MIAMI BEACH—Finding a sensitive and specific test for the early detection of mad cow disease and other prion disorders in asymptomatic individuals and animals is a major focus of current research.
Scientists reported here in April at the AAN Annual Meeting that they are one step closer to achieving that goal, using MRI to detect the presence of abnormal prion proteins in the spleens of asymptomatic mice.
If the approach can be replicated in humans, the test could offer a means of identifying asymptomatic carriers who are a potential source of transmission, said chief investigator Marcin Sadowski, MD, PhD, Assistant Professor of Neurology and Psychiatry at New York University School of Medicine.
“Asymptomatic carriers are still a reservoir for infection through blood transfusion or organ transplantation,” said Dr. Sadowski, who estimated there are probably more than 10,000 people worldwide, mostly in Europe, who fall into this category.
Prion diseases – fatal transmissible neurodegenerative disorders of animals and humans associated with prolonged incubation periods – include scrapie, bovine spongiform encephalopathy (BSE), and Creutzfeldt-Jakob disease (CJD).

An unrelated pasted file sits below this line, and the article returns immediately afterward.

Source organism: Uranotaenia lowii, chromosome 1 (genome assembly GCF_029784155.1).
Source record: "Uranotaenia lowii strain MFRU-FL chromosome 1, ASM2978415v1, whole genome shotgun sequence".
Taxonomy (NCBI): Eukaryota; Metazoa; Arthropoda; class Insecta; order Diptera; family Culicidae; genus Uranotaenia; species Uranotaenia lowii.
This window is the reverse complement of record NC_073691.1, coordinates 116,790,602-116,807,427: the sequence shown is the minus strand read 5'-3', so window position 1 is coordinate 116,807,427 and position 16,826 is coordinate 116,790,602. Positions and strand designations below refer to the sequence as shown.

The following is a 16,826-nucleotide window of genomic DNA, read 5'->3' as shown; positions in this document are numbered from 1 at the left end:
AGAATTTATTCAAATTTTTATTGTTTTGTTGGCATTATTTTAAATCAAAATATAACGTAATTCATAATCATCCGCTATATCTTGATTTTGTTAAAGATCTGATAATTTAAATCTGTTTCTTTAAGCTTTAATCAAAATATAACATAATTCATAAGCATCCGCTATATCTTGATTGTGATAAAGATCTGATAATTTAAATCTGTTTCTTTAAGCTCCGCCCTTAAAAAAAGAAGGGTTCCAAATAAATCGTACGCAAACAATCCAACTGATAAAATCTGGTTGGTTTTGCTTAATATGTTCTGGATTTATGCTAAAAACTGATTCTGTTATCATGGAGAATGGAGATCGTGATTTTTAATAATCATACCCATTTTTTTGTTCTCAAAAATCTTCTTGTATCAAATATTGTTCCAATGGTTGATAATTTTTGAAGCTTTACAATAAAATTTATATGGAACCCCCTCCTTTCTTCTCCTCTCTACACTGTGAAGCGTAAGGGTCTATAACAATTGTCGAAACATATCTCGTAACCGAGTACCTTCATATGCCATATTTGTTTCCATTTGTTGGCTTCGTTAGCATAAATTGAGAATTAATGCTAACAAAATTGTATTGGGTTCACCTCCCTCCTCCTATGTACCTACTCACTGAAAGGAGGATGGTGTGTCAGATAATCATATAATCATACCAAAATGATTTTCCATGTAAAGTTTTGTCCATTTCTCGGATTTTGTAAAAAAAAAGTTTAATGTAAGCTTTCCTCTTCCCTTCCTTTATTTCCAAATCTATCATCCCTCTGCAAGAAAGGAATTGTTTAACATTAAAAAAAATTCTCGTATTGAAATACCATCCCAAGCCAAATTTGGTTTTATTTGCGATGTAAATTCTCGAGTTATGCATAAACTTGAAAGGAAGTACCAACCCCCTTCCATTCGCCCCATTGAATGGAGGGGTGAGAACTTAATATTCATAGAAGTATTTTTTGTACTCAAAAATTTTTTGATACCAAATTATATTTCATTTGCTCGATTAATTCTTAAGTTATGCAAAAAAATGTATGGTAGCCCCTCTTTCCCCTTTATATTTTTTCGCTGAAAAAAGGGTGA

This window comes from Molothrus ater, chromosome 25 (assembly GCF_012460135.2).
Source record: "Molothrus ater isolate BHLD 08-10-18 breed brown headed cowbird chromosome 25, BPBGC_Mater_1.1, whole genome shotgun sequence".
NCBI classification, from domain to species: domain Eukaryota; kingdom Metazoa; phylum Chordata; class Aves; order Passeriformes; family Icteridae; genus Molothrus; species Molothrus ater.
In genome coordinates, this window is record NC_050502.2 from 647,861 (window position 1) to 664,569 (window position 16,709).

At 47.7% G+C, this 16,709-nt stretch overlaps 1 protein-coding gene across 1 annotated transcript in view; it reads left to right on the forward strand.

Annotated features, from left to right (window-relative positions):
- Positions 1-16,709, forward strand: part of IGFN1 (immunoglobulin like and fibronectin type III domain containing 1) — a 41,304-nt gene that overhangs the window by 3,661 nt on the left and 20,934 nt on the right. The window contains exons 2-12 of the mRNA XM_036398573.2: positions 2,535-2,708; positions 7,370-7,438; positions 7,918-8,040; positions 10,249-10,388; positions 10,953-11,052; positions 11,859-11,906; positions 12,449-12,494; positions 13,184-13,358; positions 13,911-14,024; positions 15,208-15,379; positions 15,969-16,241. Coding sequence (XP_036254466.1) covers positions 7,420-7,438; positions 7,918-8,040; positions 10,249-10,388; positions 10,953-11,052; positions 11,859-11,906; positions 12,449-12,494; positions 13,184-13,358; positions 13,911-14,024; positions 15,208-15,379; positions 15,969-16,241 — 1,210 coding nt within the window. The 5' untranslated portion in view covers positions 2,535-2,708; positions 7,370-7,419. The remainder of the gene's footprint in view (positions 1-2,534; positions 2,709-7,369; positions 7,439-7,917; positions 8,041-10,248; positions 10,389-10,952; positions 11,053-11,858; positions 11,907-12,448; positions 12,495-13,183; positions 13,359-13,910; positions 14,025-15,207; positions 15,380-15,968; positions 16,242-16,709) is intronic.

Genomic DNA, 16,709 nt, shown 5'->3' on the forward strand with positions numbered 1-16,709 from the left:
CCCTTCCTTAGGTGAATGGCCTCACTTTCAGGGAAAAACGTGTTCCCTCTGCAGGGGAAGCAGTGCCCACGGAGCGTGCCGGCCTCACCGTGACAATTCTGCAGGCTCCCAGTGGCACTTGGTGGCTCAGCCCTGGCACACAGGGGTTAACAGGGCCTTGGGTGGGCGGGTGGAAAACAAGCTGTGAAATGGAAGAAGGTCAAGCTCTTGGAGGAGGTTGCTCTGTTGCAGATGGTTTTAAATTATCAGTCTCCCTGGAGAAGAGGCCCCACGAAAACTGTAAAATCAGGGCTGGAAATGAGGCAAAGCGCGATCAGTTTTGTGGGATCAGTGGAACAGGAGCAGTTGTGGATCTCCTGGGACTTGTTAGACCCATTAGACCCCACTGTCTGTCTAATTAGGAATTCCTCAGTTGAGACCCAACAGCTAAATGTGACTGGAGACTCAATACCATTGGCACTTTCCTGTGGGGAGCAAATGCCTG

To develop the new test, Dr. Sadowski and colleagues took advantage of the fact that in scrapie, BSE, and variant CJD – the human form – prions first gain a foothold in the lymphatic system, before traveling to the CNS and the brain, where they do their real damage.
“If you eat contaminated beef, for example, prions accumulate in the lymphatic system for months or years,” he said. “After a few years, prions start spreading to the brain and actually cause disease.”
First, the researchers attached the contrast agent gadolinium to ligands that bind to PrP-scrapie, the abnormal prion protein that accumulates in the lymphatic system of an infected person.
Then, two months after infection with scrapie, mice were injected with the labeled ligand. “At this time, the mice have no symptoms and no prions are found in the brain – which is equivalent to the state one to two years after human infection,” Dr. Sadowski said.
The animals were sacrificed and their spleens imaged using MRI. “There was a significant change in the MRI signal in the spleens of infected mice but not in control mice,” he said. “This is a way to directly image the presence of abnormal prion protein in the lymph system.”